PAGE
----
Growing Poverty in American Schools

Growing Poverty in Schools

I’ve been writing about poverty a lot lately, with two recent post on poverty and educational attainment here, and here.  Continuing along that theme, two recent reports have come out of the Southern Education Foundation relating to poverty in U.S. Schools.  The first is A New Majority: Low Income Students in the South and Nation, dated October 2013.  Using 2011 school year data, 17 states are identified in which the majority of public school students are low income–eligible for free or reduced meals.  Of the 17, 13 are southern states that have had such numbers since 2005.  By region, the South has 53% low income in public schools, the West 50%, the Midwest 44% and the Northeast 40%.

City Poverty in Schools is Widespread

Looking at the low income rates in city public schools, it tops 50% in 38 states.  Cities are defined as having populations of 100,000 or more, which may help to explain why North Dakota, Montana, Colorado and Vermont have the lowest numbers of low income students in this category, ranging from 30-38%.  They may have the fewest cities large enough to make this study’s cut.  Regionally, the Northeast has the highest percent of low income students in it’s cities, at 71%, followed by the Midwest, the South and the West, with 54% of its city school populations in the low income range.  Given the concentration of poverty in big Eastern cities, this is not surprising.

District Poverty Highest in the South

Looked at yet another way, 76% of school districts in the South have low income majorities, with Western districts showing 54%, Midwestern districts 38%, and Northeast districts 26% low income students.  Again, students of geography will see in these numbers the patterns of population and SES distributions prevalent in each region.

Growth in Poverty in 10 Years

Low income student population growth over 10 years is a disturbing reflection of the growing economic disparities within America today.  Between 2001 and 2011, the Midwest, hardest hit by economic and manufacturing contractions, showed a 40% increase in low income students.  The South showed a 33% increase, the West a 31% increase, and the Northeast a 21% increase, so no regions were unscathed by the economic dislocation of families.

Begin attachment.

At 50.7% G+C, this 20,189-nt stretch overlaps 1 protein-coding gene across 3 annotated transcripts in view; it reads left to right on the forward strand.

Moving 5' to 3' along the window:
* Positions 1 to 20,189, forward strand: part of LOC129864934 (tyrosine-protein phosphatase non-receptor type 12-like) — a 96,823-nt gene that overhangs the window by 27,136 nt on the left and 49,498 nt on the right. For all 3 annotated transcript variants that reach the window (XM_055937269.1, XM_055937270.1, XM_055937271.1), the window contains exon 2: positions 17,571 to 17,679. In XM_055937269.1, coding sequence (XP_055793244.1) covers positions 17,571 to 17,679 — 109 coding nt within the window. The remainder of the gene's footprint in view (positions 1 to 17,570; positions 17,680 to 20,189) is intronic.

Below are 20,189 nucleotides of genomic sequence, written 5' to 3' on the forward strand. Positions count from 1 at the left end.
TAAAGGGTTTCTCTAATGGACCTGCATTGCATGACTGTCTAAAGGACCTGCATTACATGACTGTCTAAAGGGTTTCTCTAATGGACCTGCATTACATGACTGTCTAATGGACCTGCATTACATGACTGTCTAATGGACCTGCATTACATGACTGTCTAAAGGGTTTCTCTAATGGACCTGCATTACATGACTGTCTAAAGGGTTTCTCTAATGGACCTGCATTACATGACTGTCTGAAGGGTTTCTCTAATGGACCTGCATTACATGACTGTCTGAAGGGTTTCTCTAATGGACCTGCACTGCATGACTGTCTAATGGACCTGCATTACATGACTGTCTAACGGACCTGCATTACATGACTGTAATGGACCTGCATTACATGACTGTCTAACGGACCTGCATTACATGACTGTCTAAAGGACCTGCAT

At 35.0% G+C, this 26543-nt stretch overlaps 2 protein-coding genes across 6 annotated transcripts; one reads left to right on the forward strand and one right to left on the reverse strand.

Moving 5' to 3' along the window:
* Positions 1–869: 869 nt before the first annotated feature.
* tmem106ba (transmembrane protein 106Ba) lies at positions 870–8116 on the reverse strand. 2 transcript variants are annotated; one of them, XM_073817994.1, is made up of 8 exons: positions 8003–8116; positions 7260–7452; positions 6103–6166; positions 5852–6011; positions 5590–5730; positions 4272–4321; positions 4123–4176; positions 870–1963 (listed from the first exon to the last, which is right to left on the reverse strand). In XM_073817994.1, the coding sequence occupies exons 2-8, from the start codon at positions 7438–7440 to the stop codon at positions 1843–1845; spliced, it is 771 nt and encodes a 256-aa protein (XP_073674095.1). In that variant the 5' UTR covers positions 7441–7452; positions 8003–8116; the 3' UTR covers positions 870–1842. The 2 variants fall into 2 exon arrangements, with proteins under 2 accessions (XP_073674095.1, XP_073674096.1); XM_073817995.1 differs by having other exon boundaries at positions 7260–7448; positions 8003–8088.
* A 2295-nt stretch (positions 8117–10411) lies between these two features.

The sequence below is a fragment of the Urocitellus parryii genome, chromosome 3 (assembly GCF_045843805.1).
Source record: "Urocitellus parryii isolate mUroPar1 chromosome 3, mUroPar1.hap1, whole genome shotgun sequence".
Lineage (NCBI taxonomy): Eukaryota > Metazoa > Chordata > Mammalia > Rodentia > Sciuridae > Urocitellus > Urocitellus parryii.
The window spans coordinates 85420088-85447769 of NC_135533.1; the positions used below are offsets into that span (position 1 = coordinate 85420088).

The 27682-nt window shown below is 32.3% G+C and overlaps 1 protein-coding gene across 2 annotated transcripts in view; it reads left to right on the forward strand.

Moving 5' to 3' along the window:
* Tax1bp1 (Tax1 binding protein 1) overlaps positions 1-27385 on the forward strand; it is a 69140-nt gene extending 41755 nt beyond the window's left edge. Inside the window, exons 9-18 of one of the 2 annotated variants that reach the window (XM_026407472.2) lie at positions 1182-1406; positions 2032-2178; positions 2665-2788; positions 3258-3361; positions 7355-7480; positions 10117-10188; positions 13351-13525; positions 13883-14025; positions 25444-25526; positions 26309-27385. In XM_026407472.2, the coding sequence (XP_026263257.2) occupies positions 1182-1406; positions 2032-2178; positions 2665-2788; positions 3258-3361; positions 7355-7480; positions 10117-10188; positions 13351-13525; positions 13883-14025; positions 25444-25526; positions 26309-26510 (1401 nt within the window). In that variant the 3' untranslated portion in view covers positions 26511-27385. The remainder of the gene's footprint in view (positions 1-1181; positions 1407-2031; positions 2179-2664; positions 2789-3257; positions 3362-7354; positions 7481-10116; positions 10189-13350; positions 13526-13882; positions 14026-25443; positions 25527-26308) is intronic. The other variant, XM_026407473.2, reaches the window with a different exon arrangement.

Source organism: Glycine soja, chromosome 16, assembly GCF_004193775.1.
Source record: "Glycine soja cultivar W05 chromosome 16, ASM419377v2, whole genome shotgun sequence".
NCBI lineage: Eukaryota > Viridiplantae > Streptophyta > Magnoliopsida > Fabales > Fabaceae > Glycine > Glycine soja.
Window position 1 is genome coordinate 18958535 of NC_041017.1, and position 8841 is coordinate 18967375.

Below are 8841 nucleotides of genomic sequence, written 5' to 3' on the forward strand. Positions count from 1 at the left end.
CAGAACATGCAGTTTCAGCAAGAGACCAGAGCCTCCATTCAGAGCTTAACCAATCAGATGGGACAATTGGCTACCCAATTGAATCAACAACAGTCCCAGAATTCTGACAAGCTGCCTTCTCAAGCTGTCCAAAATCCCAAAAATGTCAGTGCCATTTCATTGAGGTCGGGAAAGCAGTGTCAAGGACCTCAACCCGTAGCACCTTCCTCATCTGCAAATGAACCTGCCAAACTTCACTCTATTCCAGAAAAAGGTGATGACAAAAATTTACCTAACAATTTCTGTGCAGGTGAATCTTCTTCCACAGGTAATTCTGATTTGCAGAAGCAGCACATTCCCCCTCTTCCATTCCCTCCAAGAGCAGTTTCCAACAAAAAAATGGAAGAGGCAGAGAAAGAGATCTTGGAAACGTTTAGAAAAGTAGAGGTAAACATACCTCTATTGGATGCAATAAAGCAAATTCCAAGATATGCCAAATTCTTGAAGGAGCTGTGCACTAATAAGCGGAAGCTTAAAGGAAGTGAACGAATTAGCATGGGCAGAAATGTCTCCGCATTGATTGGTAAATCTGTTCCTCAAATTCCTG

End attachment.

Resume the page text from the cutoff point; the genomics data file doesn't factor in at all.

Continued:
Achievement Gaps Remain Constant While the Percent of Low Income Students Grows

Between 2003 and 2011, NAEP scores have risen for all subgroups of students, but there is little change in the gap between scores of high and low income students–it remains at about 27 points in every region of the nation.  When you recognize that the numbers and percents of low income students have grown substantially while the gap in scores has remained constant and all scores have improved, that’s actually a rather substantial compliment to the work of schools during a time when per pupil expenditures have not kept pace with the increased number of low income students (except in the Northeast.)  These should be seen as relatively positive data elements for schools, but that positive reality is hidden behind the lingering achievement gap.  This gap is often described as a gap between white students and students of color, but it is increasingly being correctly identified as a socio-economic gap and a function of economic disparities, not racial ones.  This is easier to see in states with lower numbers of minority students but high rural, and usually white, poverty.  Rural poverty and low student performance go hand in hand, regardless of ethnicity.

TIMSS Math Scores and State Low Income Levels

The second important item from the Southern Education Foundation is a new brief that looks at TIMSS math scores by state using free and reduced lunch rates as a variable.  International Test Scores: States with a “New Majority” of Low Income Students finds that “states with math scores below or not significantly different from the international average in 2011 [on TIMSS Math scores] were largely the state with a majority of low income students.  The higher the percentage of low income students, the lower the states generally ranked in TIMSS Math or Science Grade 8 scores.  The accompanying charts clearly illustrate the patterns.

Poverty and Achievement Are Inversely Linked

These two reports once again point toward disparities of educational opportunities and economic inequality that so strongly influence student attainment.  We can talk forever about teacher quality and accountability, but until the nation takes responsibility for the patterns of economic inequality among the states, and the rural and urban poverty that is increasing annually, real progress will elude us.  As the first report above concludes: “When the public school achievement of low income students constitutes the educational success of failure of a majority of all public school students, our entire nation’s future educational capacity is at stake….. Without improving the educational support that the nation provides its low income students–students with the largest needs and usually with the least support–the trends of the last decade will be prologue for a nation not at risk, but a nation in decline.”


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